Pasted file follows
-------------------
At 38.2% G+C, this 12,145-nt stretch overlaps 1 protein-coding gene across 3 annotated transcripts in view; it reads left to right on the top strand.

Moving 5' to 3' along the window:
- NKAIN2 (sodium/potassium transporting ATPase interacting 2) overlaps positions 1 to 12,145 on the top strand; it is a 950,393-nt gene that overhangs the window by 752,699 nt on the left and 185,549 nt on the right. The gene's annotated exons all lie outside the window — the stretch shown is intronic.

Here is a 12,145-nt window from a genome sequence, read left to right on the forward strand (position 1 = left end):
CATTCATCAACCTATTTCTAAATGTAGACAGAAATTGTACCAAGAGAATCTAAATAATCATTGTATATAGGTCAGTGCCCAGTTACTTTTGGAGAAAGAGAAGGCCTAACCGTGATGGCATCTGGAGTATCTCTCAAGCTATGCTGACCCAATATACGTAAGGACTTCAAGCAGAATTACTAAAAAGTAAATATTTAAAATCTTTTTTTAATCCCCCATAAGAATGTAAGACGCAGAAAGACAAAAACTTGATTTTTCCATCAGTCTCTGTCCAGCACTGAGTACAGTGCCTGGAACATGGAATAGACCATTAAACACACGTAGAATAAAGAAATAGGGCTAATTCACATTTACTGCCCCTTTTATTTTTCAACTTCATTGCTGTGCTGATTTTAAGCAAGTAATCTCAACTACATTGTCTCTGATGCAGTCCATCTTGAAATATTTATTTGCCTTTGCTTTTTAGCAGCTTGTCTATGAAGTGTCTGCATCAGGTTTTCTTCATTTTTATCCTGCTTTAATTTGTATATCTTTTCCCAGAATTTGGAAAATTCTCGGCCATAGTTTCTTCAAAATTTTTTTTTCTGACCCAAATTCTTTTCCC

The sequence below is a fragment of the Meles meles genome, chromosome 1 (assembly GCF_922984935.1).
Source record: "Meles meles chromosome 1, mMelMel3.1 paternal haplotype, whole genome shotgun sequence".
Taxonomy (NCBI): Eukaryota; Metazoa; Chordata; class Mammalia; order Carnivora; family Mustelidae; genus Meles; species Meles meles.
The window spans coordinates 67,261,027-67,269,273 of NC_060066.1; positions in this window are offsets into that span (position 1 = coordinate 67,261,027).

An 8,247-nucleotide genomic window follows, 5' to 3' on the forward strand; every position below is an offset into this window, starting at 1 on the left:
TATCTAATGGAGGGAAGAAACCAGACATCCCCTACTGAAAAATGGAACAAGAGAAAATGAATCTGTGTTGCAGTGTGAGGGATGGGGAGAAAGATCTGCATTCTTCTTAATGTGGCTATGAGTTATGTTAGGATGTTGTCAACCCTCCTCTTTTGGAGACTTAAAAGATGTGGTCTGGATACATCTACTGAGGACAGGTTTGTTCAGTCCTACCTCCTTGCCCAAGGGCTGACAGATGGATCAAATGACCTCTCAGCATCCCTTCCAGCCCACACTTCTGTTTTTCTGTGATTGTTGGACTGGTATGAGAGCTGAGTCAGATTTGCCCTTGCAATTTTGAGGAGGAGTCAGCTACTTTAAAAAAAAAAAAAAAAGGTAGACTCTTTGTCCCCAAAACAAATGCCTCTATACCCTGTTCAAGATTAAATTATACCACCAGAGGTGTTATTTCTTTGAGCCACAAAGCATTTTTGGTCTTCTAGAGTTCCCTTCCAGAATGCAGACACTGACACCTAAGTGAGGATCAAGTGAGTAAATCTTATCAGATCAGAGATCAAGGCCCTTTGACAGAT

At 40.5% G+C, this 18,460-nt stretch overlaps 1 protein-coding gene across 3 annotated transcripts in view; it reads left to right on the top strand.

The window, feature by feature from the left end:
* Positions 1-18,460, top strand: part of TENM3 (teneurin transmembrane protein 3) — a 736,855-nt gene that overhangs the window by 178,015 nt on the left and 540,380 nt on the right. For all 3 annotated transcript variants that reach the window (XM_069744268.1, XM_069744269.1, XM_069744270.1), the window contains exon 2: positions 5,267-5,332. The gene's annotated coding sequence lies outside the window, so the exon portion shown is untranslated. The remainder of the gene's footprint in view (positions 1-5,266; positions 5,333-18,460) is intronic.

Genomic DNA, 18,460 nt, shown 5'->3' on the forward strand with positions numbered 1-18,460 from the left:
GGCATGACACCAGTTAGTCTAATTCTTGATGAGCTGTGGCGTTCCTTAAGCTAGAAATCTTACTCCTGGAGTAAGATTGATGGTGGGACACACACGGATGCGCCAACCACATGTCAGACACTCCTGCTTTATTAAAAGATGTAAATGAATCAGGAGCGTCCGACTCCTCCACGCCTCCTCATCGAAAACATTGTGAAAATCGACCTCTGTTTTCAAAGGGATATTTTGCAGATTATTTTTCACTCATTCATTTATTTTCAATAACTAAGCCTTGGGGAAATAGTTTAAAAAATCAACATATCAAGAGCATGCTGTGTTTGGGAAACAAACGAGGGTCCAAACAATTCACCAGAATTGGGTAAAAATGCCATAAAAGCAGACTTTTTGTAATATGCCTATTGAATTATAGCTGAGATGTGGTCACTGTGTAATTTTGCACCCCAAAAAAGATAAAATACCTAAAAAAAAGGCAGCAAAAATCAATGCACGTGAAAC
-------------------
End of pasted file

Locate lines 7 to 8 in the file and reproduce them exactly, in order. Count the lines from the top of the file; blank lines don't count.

Source record: "Meles meles chromosome 1, mMelMel3.1 paternal haplotype, whole genome shotgun sequence".
Taxonomy (NCBI): Eukaryota; Metazoa; Chordata; class Mammalia; order Carnivora; family Mustelidae; genus Meles; species Meles meles.